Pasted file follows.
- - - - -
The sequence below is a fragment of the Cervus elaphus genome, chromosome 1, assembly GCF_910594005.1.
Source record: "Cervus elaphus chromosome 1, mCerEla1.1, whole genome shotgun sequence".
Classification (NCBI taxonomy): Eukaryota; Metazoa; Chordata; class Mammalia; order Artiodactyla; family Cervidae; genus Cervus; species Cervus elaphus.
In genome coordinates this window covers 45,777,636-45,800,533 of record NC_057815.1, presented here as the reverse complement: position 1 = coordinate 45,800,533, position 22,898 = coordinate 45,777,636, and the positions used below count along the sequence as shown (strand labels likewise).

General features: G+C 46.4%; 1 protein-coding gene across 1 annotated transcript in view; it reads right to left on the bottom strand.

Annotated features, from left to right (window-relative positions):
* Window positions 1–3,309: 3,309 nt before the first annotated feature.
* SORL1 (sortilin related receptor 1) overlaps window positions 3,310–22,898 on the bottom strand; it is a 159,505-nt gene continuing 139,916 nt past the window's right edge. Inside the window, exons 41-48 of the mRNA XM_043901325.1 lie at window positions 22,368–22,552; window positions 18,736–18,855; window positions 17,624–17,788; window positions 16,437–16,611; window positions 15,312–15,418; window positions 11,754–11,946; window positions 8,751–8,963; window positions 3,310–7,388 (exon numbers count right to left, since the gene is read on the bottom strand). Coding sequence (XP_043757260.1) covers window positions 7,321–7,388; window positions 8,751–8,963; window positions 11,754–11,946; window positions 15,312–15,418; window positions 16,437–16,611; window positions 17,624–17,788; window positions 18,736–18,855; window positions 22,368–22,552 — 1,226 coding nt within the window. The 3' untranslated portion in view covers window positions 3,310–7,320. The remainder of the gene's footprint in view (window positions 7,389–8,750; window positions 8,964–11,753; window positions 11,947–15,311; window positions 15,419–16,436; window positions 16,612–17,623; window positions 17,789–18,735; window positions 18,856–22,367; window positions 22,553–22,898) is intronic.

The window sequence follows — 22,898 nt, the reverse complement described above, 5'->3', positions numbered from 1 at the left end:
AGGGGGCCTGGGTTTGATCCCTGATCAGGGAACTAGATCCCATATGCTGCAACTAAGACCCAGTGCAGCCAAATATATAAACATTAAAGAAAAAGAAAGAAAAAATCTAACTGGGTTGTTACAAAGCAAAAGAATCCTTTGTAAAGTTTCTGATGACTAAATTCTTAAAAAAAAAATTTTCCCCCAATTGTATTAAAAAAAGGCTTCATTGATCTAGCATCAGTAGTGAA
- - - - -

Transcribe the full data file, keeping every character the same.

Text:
The sequence below is a fragment of the Cervus elaphus genome, chromosome 1, assembly GCF_910594005.1.
Source record: "Cervus elaphus chromosome 1, mCerEla1.1, whole genome shotgun sequence".
Classification (NCBI taxonomy): Eukaryota; Metazoa; Chordata; class Mammalia; order Artiodactyla; family Cervidae; genus Cervus; species Cervus elaphus.
In genome coordinates this window covers 45,777,636-45,800,533 of record NC_057815.1, presented here as the reverse complement: position 1 = coordinate 45,800,533, position 22,898 = coordinate 45,777,636, and the positions used below count along the sequence as shown (strand labels likewise).

General features: G+C 46.4%; 1 protein-coding gene across 1 annotated transcript in view; it reads right to left on the bottom strand.

Annotated features, from left to right (window-relative positions):
* Window positions 1–3,309: 3,309 nt before the first annotated feature.
* SORL1 (sortilin related receptor 1) overlaps window positions 3,310–22,898 on the bottom strand; it is a 159,505-nt gene continuing 139,916 nt past the window's right edge. Inside the window, exons 41-48 of the mRNA XM_043901325.1 lie at window positions 22,368–22,552; window positions 18,736–18,855; window positions 17,624–17,788; window positions 16,437–16,611; window positions 15,312–15,418; window positions 11,754–11,946; window positions 8,751–8,963; window positions 3,310–7,388 (exon numbers count right to left, since the gene is read on the bottom strand). Coding sequence (XP_043757260.1) covers window positions 7,321–7,388; window positions 8,751–8,963; window positions 11,754–11,946; window positions 15,312–15,418; window positions 16,437–16,611; window positions 17,624–17,788; window positions 18,736–18,855; window positions 22,368–22,552 — 1,226 coding nt within the window. The 3' untranslated portion in view covers window positions 3,310–7,320. The remainder of the gene's footprint in view (window positions 7,389–8,750; window positions 8,964–11,753; window positions 11,947–15,311; window positions 15,419–16,436; window positions 16,612–17,623; window positions 17,789–18,735; window positions 18,856–22,367; window positions 22,553–22,898) is intronic.

The window sequence follows — 22,898 nt, the reverse complement described above, 5'->3', positions numbered from 1 at the left end:
AGGGGGCCTGGGTTTGATCCCTGATCAGGGAACTAGATCCCATATGCTGCAACTAAGACCCAGTGCAGCCAAATATATAAACATTAAAGAAAAAGAAAGAAAAAATCTAACTGGGTTGTTACAAAGCAAAAGAATCCTTTGTAAAGTTTCTGATGACTAAATTCTTAAAAAAAAAATTTTCCCCCAATTGTATTAAAAAAAGGCTTCATTGATCTAGCATCAGTAGTGAA